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# JD_Rushing

Member Since 28 Sep 2013
Offline Last Active Aug 01 2016 12:15 PM

### In Topic: Odd issue with Separating Axis Theorem

02 September 2015 - 10:44 AM

Without edge testing i was getting false positives.  And the last loop is testing the mix/max for the smallest overlap.  X,Y is min0 and max0.  Z,W is min1, max1.  I don't plan on keeping it like that, as storing the values is definitely not optimized.  It was just for debugging.

Walking passed the "cracks" between 2 oob is apparently a common problem.  I am trying to research and see what I can find.  Although any suggestions on that would be great.

EDIT:

I am averaging all the collisions together and then applying the average to the object to move it.  It appears to be working right now with low gravity.  Higher gravity, back to same problem.

### In Topic: Odd issue with Separating Axis Theorem

02 September 2015 - 09:13 AM

Well the code is mostly fixed.

```	bool Collide(RigidBody* other, Vector4f& collision)
{
std::vector<Vector3f> axies;
std::vector<Vector4f> minmax;
int count = 0;
float min0, max0;
float min1, max1;
Vector3f dir;
float dist = 10000.f;
Vector3f axis;
int wAxis = -1;
int which = -1;
axies.resize(0);
minmax.resize(0);
Vector3f offset = pos - other->pos;
for (count = 0; count < GetFaceSize(); count++)
{
dir = GetNormal(count);
Project(dir, min0, max0);
other->Project(dir, min1, max1);
if (max0 < min1 || max1 < min0)
return false;
axies.push_back(dir);
minmax.push_back(Vector4f(min0, max0, min1, max1));
}
for (count = 0; count < other->GetFaceSize(); count++)
{
dir = other->GetNormal(count);
Project(dir, min0, max0);
other->Project(dir, min1, max1);
if (max0 < min1 || max1 < min0)
return false;
axies.push_back(dir);
minmax.push_back(Vector4f(min0, max0, min1, max1));
}

int counts;
for (count = 0; count < GetFaceSize(); count++)
{
for (counts = 0; counts < other->GetFaceSize(); counts++)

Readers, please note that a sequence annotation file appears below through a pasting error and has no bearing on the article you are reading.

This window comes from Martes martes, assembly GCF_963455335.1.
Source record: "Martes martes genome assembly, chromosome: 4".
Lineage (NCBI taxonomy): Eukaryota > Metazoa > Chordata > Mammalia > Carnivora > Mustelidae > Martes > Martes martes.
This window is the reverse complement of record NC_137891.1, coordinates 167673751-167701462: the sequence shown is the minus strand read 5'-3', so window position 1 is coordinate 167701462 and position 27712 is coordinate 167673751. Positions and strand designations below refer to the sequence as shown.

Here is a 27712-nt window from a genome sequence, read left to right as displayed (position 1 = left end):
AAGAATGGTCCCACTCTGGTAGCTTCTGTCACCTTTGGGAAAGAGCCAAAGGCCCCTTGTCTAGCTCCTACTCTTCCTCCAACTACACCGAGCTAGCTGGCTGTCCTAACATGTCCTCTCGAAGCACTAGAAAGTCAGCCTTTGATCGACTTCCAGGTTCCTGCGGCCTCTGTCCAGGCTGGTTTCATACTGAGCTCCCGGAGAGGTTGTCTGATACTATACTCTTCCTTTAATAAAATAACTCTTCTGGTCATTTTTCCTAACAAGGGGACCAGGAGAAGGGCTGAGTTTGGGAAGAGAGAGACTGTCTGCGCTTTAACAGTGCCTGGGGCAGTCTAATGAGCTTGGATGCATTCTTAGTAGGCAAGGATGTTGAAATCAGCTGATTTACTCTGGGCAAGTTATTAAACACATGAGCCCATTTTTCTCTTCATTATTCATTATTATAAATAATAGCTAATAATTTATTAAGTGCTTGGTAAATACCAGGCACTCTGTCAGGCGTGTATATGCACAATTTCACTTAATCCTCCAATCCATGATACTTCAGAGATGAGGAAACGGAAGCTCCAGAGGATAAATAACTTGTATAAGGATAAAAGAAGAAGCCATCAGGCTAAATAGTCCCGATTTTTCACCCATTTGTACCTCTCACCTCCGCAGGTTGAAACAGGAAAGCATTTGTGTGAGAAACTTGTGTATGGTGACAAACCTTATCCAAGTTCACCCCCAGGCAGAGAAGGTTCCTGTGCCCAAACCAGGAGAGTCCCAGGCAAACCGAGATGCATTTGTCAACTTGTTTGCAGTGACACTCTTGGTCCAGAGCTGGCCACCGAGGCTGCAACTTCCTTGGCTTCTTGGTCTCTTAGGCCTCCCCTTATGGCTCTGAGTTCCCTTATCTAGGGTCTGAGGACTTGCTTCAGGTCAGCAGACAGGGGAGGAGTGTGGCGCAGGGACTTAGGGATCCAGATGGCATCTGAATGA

{
dir = GetNormal(count).CrossProduct(other->GetNormal(counts));
dir.Normalize();
Project(dir, min0, max0);
other->Project(dir, min1, max1);
if (max0 < min1 || max1 < min0)
return false;

axies.push_back(dir);
minmax.push_back(Vector4f(min0, max0, min1, max1));
}
}
int aCount = 0;
float temp;
for (count = 0; count < axies.size(); count++)
{
if (!axies[count].isEqual(Vector3f(0, 0, 0)))
{
if ((minmax[count].y - minmax[count].z < minmax[count].w - minmax[count].x) && minmax[count].y > minmax[count].z)
{
if (dist > minmax[count].y - minmax[count].z)
{
wAxis = count;
axis = axies[count];
dist = minmax[count].y - minmax[count].z;
}
}
else if (minmax[count].w > minmax[count].x)
{
if (dist > minmax[count].w - minmax[count].x)
{
wAxis = count;
axis = axies[count];
dist = minmax[count].w - minmax[count].x;
}
}
}
}
if ((pos - other->pos).Dot(axis) < 0)
{
axis = axis * -1.0f;
}
collision = Vector4f(axis, dist);
return true;
}
```

The cross product of the 2 box faces is for edge testing.  And the check for a 0 direction is because cross product of same directions give you a 0.

Ty snake5 on the min/max, that was a problem, and the "touching == true" was unneccessary.

It works mostly.  When two oobs meet, I seem to get caught or pushed out of the hallway.

### In Topic: Odd issue with Separating Axis Theorem

31 August 2015 - 10:56 PM

```	bool Collide(RigidBody* other, Vector4f& collision)
{
std::vector<Vector3f> axies;
std::vector<Vector4f> minmax;
int count = 0;
float min0, max0;
float min1, max1;
Vector3f dir;
float dist = 10000.f;
Vector3f axis;
bool moving = false;
bool touching = false;
int wAxis = -1;
int which = -1;
axies.resize(0);
minmax.resize(0);
for (count = 0; count < GetFaceSize(); count++)
{
dir = GetNormal(count);
Project(dir, min0, max0);